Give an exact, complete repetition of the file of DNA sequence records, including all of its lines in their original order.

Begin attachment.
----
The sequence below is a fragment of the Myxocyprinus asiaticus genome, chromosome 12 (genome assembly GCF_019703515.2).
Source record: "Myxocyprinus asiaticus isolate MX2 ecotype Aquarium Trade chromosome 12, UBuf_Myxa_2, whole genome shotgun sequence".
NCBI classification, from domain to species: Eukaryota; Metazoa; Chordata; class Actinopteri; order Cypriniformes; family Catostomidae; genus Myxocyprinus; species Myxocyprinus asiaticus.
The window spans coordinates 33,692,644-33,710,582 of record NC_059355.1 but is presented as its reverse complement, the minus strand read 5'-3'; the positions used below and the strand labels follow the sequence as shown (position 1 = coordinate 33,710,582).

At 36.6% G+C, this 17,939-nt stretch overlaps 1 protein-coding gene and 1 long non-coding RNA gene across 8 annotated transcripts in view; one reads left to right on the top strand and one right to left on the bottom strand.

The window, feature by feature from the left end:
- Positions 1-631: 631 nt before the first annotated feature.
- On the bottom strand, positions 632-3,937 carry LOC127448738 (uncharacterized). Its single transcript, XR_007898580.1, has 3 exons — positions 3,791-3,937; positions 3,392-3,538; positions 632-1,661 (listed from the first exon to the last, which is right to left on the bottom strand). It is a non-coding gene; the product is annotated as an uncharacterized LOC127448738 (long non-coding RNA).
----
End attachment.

The sequence below is a fragment of the Myxocyprinus asiaticus genome, chromosome 12 (genome assembly GCF_019703515.2).
Source record: "Myxocyprinus asiaticus isolate MX2 ecotype Aquarium Trade chromosome 12, UBuf_Myxa_2, whole genome shotgun sequence".
NCBI classification, from domain to species: Eukaryota; Metazoa; Chordata; class Actinopteri; order Cypriniformes; family Catostomidae; genus Myxocyprinus; species Myxocyprinus asiaticus.
The window spans coordinates 33,692,644-33,710,582 of record NC_059355.1 but is presented as its reverse complement, the minus strand read 5'-3'; the positions used below and the strand labels follow the sequence as shown (position 1 = coordinate 33,710,582).

At 36.6% G+C, this 17,939-nt stretch overlaps 1 protein-coding gene and 1 long non-coding RNA gene across 8 annotated transcripts in view; one reads left to right on the top strand and one right to left on the bottom strand.

The window, feature by feature from the left end:
- Positions 1-631: 631 nt before the first annotated feature.
- On the bottom strand, positions 632-3,937 carry LOC127448738 (uncharacterized). Its single transcript, XR_007898580.1, has 3 exons — positions 3,791-3,937; positions 3,392-3,538; positions 632-1,661 (listed from the first exon to the last, which is right to left on the bottom strand). It is a non-coding gene; the product is annotated as an uncharacterized LOC127448738 (long non-coding RNA).